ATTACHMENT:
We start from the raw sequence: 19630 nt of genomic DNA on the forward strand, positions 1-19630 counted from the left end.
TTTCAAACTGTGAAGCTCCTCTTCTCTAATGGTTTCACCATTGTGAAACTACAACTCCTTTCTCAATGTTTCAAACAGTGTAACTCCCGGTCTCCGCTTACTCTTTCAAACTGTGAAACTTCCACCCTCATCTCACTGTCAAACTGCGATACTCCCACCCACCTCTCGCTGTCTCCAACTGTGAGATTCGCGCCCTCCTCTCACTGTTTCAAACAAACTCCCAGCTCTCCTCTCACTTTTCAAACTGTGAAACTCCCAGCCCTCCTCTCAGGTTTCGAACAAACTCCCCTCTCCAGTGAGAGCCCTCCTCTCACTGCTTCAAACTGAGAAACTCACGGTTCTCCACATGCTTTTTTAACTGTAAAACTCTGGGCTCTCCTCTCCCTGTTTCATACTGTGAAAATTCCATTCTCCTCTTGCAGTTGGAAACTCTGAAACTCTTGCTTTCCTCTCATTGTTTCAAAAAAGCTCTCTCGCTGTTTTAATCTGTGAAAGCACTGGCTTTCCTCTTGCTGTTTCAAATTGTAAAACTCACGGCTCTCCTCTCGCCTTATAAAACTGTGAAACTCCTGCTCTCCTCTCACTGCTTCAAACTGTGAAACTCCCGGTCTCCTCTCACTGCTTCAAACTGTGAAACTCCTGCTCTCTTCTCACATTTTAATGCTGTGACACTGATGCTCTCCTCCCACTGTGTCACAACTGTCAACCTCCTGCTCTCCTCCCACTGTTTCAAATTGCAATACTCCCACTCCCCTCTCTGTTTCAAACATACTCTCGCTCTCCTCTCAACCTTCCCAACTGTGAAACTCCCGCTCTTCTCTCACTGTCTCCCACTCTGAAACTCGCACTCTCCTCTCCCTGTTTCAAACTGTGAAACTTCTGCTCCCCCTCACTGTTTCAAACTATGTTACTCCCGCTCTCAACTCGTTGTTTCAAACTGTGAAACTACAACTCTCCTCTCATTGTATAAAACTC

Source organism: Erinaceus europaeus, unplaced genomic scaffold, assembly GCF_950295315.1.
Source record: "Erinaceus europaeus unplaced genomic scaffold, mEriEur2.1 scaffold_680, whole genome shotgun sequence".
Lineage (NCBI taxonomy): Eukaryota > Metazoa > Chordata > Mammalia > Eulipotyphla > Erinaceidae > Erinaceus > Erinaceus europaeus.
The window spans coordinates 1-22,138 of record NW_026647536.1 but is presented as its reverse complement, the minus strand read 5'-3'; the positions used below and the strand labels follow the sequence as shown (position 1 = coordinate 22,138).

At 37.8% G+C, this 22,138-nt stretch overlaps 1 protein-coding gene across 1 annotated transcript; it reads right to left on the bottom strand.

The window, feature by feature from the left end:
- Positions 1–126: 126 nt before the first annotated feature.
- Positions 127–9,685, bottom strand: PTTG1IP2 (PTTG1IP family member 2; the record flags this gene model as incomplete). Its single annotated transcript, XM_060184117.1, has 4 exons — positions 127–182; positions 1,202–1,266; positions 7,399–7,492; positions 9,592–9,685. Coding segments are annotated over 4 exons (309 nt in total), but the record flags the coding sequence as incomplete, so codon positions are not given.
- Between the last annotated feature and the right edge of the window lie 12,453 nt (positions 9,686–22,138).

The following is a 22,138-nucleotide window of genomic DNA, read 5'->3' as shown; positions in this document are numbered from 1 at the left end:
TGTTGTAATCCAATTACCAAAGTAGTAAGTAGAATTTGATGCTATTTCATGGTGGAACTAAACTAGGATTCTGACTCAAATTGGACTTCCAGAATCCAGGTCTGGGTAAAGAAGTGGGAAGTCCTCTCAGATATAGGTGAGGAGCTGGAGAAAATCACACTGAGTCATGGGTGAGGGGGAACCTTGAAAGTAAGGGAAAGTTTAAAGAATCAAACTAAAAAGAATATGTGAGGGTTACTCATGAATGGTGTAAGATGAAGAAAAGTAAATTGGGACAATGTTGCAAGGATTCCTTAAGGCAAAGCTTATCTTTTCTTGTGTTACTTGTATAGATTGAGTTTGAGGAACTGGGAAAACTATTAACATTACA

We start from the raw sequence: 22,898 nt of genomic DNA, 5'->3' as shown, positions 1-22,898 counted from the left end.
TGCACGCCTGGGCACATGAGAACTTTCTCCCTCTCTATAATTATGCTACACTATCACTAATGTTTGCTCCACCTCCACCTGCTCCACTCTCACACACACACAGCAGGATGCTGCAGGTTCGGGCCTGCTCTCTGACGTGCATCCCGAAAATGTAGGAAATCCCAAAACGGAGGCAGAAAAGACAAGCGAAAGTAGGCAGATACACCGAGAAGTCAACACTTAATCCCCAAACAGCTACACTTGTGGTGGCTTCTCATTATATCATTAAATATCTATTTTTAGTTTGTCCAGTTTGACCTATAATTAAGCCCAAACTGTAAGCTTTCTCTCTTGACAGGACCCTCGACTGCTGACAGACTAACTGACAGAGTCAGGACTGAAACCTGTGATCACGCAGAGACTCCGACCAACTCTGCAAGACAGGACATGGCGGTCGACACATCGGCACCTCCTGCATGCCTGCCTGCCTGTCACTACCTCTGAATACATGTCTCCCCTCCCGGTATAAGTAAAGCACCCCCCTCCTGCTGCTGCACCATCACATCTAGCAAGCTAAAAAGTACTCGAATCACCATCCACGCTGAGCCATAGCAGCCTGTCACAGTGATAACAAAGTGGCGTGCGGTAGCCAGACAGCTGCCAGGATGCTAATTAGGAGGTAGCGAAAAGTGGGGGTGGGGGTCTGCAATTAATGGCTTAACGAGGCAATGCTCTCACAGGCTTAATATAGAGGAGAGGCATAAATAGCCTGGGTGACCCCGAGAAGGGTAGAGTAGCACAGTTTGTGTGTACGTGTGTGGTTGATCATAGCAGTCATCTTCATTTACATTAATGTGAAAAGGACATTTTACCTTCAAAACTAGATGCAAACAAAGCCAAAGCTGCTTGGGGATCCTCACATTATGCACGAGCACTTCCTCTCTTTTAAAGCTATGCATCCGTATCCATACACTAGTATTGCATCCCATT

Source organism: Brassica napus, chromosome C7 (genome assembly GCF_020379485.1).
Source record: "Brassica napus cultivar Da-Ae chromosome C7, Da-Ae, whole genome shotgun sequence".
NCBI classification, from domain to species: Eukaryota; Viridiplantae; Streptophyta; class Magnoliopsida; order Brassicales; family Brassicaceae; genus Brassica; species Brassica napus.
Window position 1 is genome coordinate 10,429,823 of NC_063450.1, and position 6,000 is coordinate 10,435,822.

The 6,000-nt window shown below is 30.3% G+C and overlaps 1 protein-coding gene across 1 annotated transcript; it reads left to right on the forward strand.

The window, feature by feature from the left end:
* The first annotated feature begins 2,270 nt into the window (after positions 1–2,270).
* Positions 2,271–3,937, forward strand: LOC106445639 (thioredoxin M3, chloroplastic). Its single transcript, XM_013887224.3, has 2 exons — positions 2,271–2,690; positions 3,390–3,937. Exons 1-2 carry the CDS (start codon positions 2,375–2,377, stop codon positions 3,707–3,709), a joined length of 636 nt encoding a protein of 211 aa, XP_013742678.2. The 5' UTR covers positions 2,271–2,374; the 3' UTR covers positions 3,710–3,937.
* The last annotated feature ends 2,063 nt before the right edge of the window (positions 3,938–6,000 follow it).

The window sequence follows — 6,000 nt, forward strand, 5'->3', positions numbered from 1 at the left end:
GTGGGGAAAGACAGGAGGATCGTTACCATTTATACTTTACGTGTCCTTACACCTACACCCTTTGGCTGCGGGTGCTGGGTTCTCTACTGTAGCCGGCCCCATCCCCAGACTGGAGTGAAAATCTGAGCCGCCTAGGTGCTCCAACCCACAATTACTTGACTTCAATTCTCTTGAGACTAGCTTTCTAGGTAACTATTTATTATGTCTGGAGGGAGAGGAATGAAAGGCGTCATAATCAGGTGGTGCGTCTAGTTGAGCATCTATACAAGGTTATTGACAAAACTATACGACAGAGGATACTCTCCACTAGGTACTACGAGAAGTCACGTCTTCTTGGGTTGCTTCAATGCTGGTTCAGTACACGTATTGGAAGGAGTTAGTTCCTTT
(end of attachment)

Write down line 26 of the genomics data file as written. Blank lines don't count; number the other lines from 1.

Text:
GTGGGGAAAGACAGGAGGATCGTTACCATTTATACTTTACGTGTCCTTACACCTACACCCTTTGGCTGCGGGTGCTGGGTTCTCTACTGTAGCCGGCCCCATCCCCAGACTGGAGTGAAAATCTGAGCCGCCTAGGTGCTCCAACCCACAATTACTTGACTTCAATTCTCTTGAGACTAGCTTTCTAGGTAACTATTTATTATGTCTGGAGGGAGAGGAATGAAAGGCGTCATAATCAGGTGGTGCGTCTAGTTGAGCATCTATACAAGGTTATTGACAAAACTATACGACAGAGGATACTCTCCACTAGGTACTACGAGAAGTCACGTCTTCTTGGGTTGCTTCAATGCTGGTTCAGTACACGTATTGGAAGGAGTTAGTTCCTTT